Ch. 13: Morphine, Nicotine, and Caffine

Opium, and its alkaloid counterparts, are produced from the poppy plant (left).(

Morphine, nicotine, and Caffeine are all addictive alkaloid molecules that had a great impact on trade relations between various nations throughout history. (Le Couteur & Burreson 246-268)
Morphine, the active ingredient in Opium, is an extremely effective painkiller, and in some cases has a narcotic, and hallucinogenic effect. Variations of the morphine compound, are heroin and methadone. Morphine mimics the natural painkilling endorphins in our brains and explains their effectiveness as painkillers. Morphine has generally been prescribed throughout history as a cure for many different symptoms including coughing, headaches, asthma, emphysema, and tuberculosis. The Chemical structure of morphine, and its derivatives, are essential for its narcotic effects. In this structure, known as the morphine rule, the molecule must have a phenyl or aromatic ring, a quaternary carbon atom, and a CH2-CH2 group attached to a tertiary Nitrogen atom. It is believed that the required structure of the morphine rule is responsible for the narcotic effects of many chemical compounds. (Le Couteur & Burreson 246-268)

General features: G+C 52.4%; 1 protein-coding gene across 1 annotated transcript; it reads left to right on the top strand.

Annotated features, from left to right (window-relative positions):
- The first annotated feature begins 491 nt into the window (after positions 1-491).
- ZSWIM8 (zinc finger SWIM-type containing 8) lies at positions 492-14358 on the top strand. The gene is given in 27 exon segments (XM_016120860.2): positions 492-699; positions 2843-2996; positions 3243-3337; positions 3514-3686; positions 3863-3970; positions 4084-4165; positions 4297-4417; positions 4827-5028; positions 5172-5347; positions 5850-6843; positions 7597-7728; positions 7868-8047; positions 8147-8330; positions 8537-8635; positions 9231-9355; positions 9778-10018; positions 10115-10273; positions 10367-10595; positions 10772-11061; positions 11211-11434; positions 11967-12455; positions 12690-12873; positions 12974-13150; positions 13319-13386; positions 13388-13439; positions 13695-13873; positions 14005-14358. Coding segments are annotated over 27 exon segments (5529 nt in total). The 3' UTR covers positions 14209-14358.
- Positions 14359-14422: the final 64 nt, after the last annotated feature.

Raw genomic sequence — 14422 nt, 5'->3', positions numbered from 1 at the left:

Use of Tobacco was first discovered in Latin America and the brought back to Europe by Christopher Columbus. The use of tobacco spread wildly throughout Europe because of its addictive qualities. Tobacco has at least 10 different alkaloids, the most common being Nicotine. Biologically, Nicotine acts as a stimulant in small doses and a depressant in large doses. Furthermore, it has been discovered that nicotine is 1000 times more potent when it is absorbed through the skin than when it is taken orally. Nicotine is also used as an extremely effective natural pesticide.(Le Couteur & Burreson 246-268)
Caffeine is naturally found in tea leaves, coffee beans, cacao pods, and cola nuts. When in the body, caffeine goes to the brain where it blocks the absorption of adenosine at the synaptic gap. Adenosine slows down the firing of Neurotransmitters which therefore makes you tired, but if caffeine inhibits the absorption of this neurotransmitter, then it explains caffeine's awakening effect. Caffeine is also toxic as well as highly addictive, it is estimated that 80g-100g is the lethal dose for an adult. But, it is nearly impossible to consume that much caffeine at one time.